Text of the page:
The Birth of Spooky

How they put the “A” in the AC-47.

With surgical precision, the AC-130H pinpointed targets, even enemy soldiers who had infiltrated friendly positions. Air Force Magazine

"Afghan resistance forces, in conjunction with American Special Forces and supported by AC-130 gunships, have begun their push today toward…” This quotation could have come from any of a hundred news stories on the war that broke out after September 11. Occasionally one of the 24/7 news networks airs a film clip showing a large four-engine aircraft identified as an AC-130 in a left turn, long streams of flame coming out of guns extending from its side, looking for all the world like a sailing ship from the early 19th century  firing broadside.

To most of the world, gunships, along with Airborne Warning and Control Systems (AWACS), precision-guided munitions, and aircraft carriers, have become the ubiquitous symbol of U.S. post-Vietnam military power. Only the gunship, however, is a uniquely American weapon, conceived by a handful of determined individuals in response to a specific combat problem. It evolved despite huge bureaucratic obstacles and intraservice fighting.

Side-firing gunships are “one of the most successful developments arising from our experience in Southeast Asia,” General John Ryan, then Air Force chief of staff, concluded at the end of the Vietnam War. Colonel Ron Terry, a former fighter pilot who led the charge in the early 1960s to develop the AC-47 and its successors, the AC-130 and AC-119, points out today that the gunships have been one of the most “effective things the United States has had for engagements in Panama, Grenada, and Afghanistan.”

The idea of a side-firing aircraft has a long history. The U.S. Army Air Corps mounted a .30-caliber machine gun on a DH-4 mailplane in the 1920s and the French mounted a side-firing 75-mm artillery piece on a bomber, but the side-firing weapon did not seem to offer any advantages over conventional mounts—it was an answer without a question. As Terry puts it, most combat planners felt that “military aircraft should dive at the ground, drop bombs, shoot guns. They don’t fly in circles.”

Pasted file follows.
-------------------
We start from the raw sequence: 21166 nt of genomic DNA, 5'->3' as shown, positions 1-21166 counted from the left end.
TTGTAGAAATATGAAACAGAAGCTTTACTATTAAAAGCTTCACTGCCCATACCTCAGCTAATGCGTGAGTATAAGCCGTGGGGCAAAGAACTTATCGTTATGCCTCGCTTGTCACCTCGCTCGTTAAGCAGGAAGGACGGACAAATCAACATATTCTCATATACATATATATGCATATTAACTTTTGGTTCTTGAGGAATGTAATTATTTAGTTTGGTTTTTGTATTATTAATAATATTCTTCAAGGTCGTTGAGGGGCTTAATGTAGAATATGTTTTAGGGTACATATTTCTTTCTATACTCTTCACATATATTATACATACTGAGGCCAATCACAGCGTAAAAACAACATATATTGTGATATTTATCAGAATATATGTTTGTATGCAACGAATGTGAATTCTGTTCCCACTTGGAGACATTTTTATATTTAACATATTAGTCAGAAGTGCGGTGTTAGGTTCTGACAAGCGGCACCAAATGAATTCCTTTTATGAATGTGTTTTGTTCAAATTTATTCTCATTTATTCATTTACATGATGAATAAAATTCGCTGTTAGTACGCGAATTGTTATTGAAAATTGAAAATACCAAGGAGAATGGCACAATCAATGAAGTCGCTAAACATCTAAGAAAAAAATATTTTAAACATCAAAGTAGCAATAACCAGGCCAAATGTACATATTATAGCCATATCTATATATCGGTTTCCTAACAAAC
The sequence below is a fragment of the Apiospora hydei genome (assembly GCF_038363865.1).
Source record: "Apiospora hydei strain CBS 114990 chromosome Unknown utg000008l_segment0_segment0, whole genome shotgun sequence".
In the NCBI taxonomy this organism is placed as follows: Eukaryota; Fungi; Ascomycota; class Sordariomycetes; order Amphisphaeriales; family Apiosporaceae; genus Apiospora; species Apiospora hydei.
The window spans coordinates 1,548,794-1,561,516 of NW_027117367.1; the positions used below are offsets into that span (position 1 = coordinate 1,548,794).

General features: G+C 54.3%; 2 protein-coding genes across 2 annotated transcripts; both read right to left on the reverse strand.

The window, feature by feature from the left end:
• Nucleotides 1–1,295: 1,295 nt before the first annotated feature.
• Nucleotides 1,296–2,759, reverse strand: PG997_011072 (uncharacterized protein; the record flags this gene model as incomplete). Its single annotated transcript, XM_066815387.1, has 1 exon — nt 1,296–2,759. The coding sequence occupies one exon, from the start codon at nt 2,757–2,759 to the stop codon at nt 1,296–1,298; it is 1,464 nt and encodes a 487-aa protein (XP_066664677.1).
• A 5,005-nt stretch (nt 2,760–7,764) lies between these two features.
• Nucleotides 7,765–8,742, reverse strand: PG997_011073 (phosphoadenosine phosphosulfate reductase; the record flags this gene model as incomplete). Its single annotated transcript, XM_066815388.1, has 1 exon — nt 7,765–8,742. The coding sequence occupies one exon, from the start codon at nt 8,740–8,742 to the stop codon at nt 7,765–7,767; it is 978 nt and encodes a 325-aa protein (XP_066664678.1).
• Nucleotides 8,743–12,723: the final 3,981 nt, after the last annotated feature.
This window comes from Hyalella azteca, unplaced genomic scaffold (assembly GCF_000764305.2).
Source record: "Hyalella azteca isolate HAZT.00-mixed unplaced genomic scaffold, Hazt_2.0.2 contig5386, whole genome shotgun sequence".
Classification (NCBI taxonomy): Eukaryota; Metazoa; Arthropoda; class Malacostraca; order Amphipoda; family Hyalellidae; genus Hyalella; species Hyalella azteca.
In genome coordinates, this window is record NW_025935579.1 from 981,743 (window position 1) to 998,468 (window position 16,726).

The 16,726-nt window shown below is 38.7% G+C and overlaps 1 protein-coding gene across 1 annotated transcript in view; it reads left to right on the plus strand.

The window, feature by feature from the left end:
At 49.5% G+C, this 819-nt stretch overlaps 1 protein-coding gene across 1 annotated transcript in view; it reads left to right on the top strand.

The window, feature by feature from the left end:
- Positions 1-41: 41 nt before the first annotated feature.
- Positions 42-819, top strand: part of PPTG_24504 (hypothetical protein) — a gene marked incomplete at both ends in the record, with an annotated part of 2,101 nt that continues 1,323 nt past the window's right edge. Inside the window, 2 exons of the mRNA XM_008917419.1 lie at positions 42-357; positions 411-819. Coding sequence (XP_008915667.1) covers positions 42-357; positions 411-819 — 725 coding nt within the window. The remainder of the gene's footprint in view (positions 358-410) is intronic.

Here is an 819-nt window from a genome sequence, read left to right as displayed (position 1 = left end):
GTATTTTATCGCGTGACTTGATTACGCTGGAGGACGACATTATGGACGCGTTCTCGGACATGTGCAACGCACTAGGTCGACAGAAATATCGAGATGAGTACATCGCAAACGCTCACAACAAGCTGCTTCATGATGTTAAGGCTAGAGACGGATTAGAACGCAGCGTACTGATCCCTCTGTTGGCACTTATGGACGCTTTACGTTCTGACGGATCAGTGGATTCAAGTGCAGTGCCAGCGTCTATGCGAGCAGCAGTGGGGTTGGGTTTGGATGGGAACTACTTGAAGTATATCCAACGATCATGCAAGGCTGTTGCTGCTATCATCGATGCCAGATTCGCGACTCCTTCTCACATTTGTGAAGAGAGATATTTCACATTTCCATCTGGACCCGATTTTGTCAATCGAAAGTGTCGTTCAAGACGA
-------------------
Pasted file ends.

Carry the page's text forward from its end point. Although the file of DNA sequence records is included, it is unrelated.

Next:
The first person to come up with the problem the side-firing gun might solve was Lieutenant Gilmour McDonald of the U.S. Coastal Artillery, who suggested one for anti-submarine warfare in 1942. Such an aircraft could orbit a surfaced submarine—

a maneuver known as a pylon turn—as the gun kept up a stream of fire at the submarine, eliminating the need to dive, attack, pull off, then reacquire the target to repeat the attack. The military did not adopt the idea, and McDonald’s work languished for almost 20 years, until the early rumblings of the Vietnam War.

In his book, Deployment and Employment of Fixed Wing Gunships, Jack Ballard tells it this way: In 1963, Ralph Flexman, a friend of McDonald’s and an engineer at Bell Aerosystems, applied the side-firing gun idea to the new problem of transient targets in a guerrilla war. He realized that by firing in a continuous turn the aircraft could keep the targets in sight constantly. Flexman shared his insights with Captain John C. Simons, an Air Force friend stationed at Wright-Patterson Air Force Base in Ohio, who in turn proposed the idea later that year to several groups interested in counter-insurgency warfare.

Analysts in the Air Force’s Aeronautical Systems Division rejected the proposal as unsound because they thought that the bullet drop would make firing from such a flight path highly inaccurate. But Simons refused to give up. He experimented with pylon turns in a single-engine T-28 trainer and found it was easy to keep a target in sight during the maneuver. He got the military interested enough to assign it a name—project Tailchaser—and to give him access to a twin-engine C-131 trainer, the military version of a Convair 240 airliner.  Simons put a fixed sight and three cameras on the C-131 to record target tracking, but during the next year only a handful of flights could be made, due to a lack of funds. The program was for all practical purposes moribund when Captain Ron Terry arrived at the Flight Test Division at Wright-Patterson in 1964.

Cometh the hour, cometh the man. Terry, who had flown F-86s and F-100s, had just returned from looking at all aspects of air operations in Vietnam as part of an Air Force Systems Command team. While there he had learned that the Viet Cong had begun regularly attacking U.S. Special Forces outposts and Vietnamese hamlets at night to avoid air counter-attacks and that Air Force fighters had virtually no night attack capability. On the positive side, he noted that the U.S. flare ships—C-123s and C-47s—orbiting over hamlets at night effectively illuminated surrounding areas to protect against night attacks.